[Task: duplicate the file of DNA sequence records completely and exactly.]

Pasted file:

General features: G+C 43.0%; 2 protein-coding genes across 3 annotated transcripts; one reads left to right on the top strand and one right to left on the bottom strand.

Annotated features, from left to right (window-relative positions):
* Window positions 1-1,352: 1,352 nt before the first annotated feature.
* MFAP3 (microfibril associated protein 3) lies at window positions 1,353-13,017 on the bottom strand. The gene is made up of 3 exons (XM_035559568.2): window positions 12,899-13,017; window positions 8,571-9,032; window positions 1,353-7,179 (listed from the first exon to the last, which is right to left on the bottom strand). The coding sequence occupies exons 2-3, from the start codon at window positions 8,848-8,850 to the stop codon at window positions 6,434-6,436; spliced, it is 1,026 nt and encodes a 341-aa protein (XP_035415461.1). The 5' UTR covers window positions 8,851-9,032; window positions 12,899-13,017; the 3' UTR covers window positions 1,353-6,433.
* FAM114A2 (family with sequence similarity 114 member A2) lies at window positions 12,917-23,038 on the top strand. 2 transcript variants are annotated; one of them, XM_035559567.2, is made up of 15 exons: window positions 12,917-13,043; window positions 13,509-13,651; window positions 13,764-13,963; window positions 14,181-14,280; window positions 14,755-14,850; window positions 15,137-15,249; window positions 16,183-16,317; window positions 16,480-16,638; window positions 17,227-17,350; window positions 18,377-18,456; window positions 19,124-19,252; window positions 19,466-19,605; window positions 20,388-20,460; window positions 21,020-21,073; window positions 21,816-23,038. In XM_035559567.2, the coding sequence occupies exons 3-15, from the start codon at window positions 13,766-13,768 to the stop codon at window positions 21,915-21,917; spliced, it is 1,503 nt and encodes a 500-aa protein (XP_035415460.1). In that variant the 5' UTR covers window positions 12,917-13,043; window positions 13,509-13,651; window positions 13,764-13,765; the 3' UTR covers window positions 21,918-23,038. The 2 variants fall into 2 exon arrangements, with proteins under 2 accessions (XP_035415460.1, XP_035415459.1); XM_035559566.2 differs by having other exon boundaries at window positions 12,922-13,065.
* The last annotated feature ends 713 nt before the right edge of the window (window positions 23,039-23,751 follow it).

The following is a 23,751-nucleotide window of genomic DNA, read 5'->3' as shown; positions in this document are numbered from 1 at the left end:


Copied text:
General features: G+C 43.0%; 2 protein-coding genes across 3 annotated transcripts; one reads left to right on the top strand and one right to left on the bottom strand.

Annotated features, from left to right (window-relative positions):
* Window positions 1-1,352: 1,352 nt before the first annotated feature.
* MFAP3 (microfibril associated protein 3) lies at window positions 1,353-13,017 on the bottom strand. The gene is made up of 3 exons (XM_035559568.2): window positions 12,899-13,017; window positions 8,571-9,032; window positions 1,353-7,179 (listed from the first exon to the last, which is right to left on the bottom strand). The coding sequence occupies exons 2-3, from the start codon at window positions 8,848-8,850 to the stop codon at window positions 6,434-6,436; spliced, it is 1,026 nt and encodes a 341-aa protein (XP_035415461.1). The 5' UTR covers window positions 8,851-9,032; window positions 12,899-13,017; the 3' UTR covers window positions 1,353-6,433.
* FAM114A2 (family with sequence similarity 114 member A2) lies at window positions 12,917-23,038 on the top strand. 2 transcript variants are annotated; one of them, XM_035559567.2, is made up of 15 exons: window positions 12,917-13,043; window positions 13,509-13,651; window positions 13,764-13,963; window positions 14,181-14,280; window positions 14,755-14,850; window positions 15,137-15,249; window positions 16,183-16,317; window positions 16,480-16,638; window positions 17,227-17,350; window positions 18,377-18,456; window positions 19,124-19,252; window positions 19,466-19,605; window positions 20,388-20,460; window positions 21,020-21,073; window positions 21,816-23,038. In XM_035559567.2, the coding sequence occupies exons 3-15, from the start codon at window positions 13,766-13,768 to the stop codon at window positions 21,915-21,917; spliced, it is 1,503 nt and encodes a 500-aa protein (XP_035415460.1). In that variant the 5' UTR covers window positions 12,917-13,043; window positions 13,509-13,651; window positions 13,764-13,765; the 3' UTR covers window positions 21,918-23,038. The 2 variants fall into 2 exon arrangements, with proteins under 2 accessions (XP_035415460.1, XP_035415459.1); XM_035559566.2 differs by having other exon boundaries at window positions 12,922-13,065.
* The last annotated feature ends 713 nt before the right edge of the window (window positions 23,039-23,751 follow it).

The following is a 23,751-nucleotide window of genomic DNA, read 5'->3' as shown; positions in this document are numbered from 1 at the left end: